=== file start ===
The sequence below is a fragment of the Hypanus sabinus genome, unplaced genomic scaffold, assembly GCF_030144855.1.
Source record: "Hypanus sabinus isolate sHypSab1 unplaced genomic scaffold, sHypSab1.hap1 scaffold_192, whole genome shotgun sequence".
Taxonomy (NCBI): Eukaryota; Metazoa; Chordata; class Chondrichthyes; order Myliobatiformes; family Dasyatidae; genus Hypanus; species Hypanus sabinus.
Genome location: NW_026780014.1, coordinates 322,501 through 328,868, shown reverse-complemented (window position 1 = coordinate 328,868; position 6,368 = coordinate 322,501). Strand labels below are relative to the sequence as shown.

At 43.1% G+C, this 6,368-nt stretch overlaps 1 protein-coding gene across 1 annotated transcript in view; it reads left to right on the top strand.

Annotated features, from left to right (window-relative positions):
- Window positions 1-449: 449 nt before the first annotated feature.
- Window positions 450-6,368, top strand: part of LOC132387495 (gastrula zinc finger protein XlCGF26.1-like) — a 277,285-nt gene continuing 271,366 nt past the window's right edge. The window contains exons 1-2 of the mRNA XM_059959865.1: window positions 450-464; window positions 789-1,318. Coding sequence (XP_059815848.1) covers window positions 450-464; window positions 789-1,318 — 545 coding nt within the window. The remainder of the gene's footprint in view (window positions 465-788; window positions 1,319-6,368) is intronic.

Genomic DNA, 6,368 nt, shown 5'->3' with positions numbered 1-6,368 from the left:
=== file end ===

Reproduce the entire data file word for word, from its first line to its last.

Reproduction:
The sequence below is a fragment of the Hypanus sabinus genome, unplaced genomic scaffold, assembly GCF_030144855.1.
Source record: "Hypanus sabinus isolate sHypSab1 unplaced genomic scaffold, sHypSab1.hap1 scaffold_192, whole genome shotgun sequence".
Taxonomy (NCBI): Eukaryota; Metazoa; Chordata; class Chondrichthyes; order Myliobatiformes; family Dasyatidae; genus Hypanus; species Hypanus sabinus.
Genome location: NW_026780014.1, coordinates 322,501 through 328,868, shown reverse-complemented (window position 1 = coordinate 328,868; position 6,368 = coordinate 322,501). Strand labels below are relative to the sequence as shown.

At 43.1% G+C, this 6,368-nt stretch overlaps 1 protein-coding gene across 1 annotated transcript in view; it reads left to right on the top strand.

Annotated features, from left to right (window-relative positions):
- Window positions 1-449: 449 nt before the first annotated feature.
- Window positions 450-6,368, top strand: part of LOC132387495 (gastrula zinc finger protein XlCGF26.1-like) — a 277,285-nt gene continuing 271,366 nt past the window's right edge. The window contains exons 1-2 of the mRNA XM_059959865.1: window positions 450-464; window positions 789-1,318. Coding sequence (XP_059815848.1) covers window positions 450-464; window positions 789-1,318 — 545 coding nt within the window. The remainder of the gene's footprint in view (window positions 465-788; window positions 1,319-6,368) is intronic.

Genomic DNA, 6,368 nt, shown 5'->3' with positions numbered 1-6,368 from the left: